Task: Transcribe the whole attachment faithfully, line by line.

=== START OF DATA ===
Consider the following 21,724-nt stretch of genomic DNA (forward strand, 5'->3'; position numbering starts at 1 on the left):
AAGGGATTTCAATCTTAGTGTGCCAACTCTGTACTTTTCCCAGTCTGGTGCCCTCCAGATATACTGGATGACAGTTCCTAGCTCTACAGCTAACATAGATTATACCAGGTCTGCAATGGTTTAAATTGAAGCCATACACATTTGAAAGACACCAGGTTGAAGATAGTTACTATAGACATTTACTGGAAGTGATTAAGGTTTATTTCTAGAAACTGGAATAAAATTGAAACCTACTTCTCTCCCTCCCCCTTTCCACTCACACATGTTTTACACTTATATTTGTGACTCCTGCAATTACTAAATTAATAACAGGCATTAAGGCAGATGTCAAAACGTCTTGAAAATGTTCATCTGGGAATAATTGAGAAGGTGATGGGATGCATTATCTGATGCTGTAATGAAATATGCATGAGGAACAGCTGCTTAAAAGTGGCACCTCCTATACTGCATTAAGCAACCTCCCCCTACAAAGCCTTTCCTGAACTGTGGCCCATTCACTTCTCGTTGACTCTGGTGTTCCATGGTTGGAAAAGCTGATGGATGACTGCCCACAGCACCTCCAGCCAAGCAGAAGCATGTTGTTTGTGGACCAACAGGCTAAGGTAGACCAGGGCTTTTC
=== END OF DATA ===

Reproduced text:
Consider the following 21,724-nt stretch of genomic DNA (forward strand, 5'->3'; position numbering starts at 1 on the left):
AAGGGATTTCAATCTTAGTGTGCCAACTCTGTACTTTTCCCAGTCTGGTGCCCTCCAGATATACTGGATGACAGTTCCTAGCTCTACAGCTAACATAGATTATACCAGGTCTGCAATGGTTTAAATTGAAGCCATACACATTTGAAAGACACCAGGTTGAAGATAGTTACTATAGACATTTACTGGAAGTGATTAAGGTTTATTTCTAGAAACTGGAATAAAATTGAAACCTACTTCTCTCCCTCCCCCTTTCCACTCACACATGTTTTACACTTATATTTGTGACTCCTGCAATTACTAAATTAATAACAGGCATTAAGGCAGATGTCAAAACGTCTTGAAAATGTTCATCTGGGAATAATTGAGAAGGTGATGGGATGCATTATCTGATGCTGTAATGAAATATGCATGAGGAACAGCTGCTTAAAAGTGGCACCTCCTATACTGCATTAAGCAACCTCCCCCTACAAAGCCTTTCCTGAACTGTGGCCCATTCACTTCTCGTTGACTCTGGTGTTCCATGGTTGGAAAAGCTGATGGATGACTGCCCACAGCACCTCCAGCCAAGCAGAAGCATGTTGTTTGTGGACCAACAGGCTAAGGTAGACCAGGGCTTTTC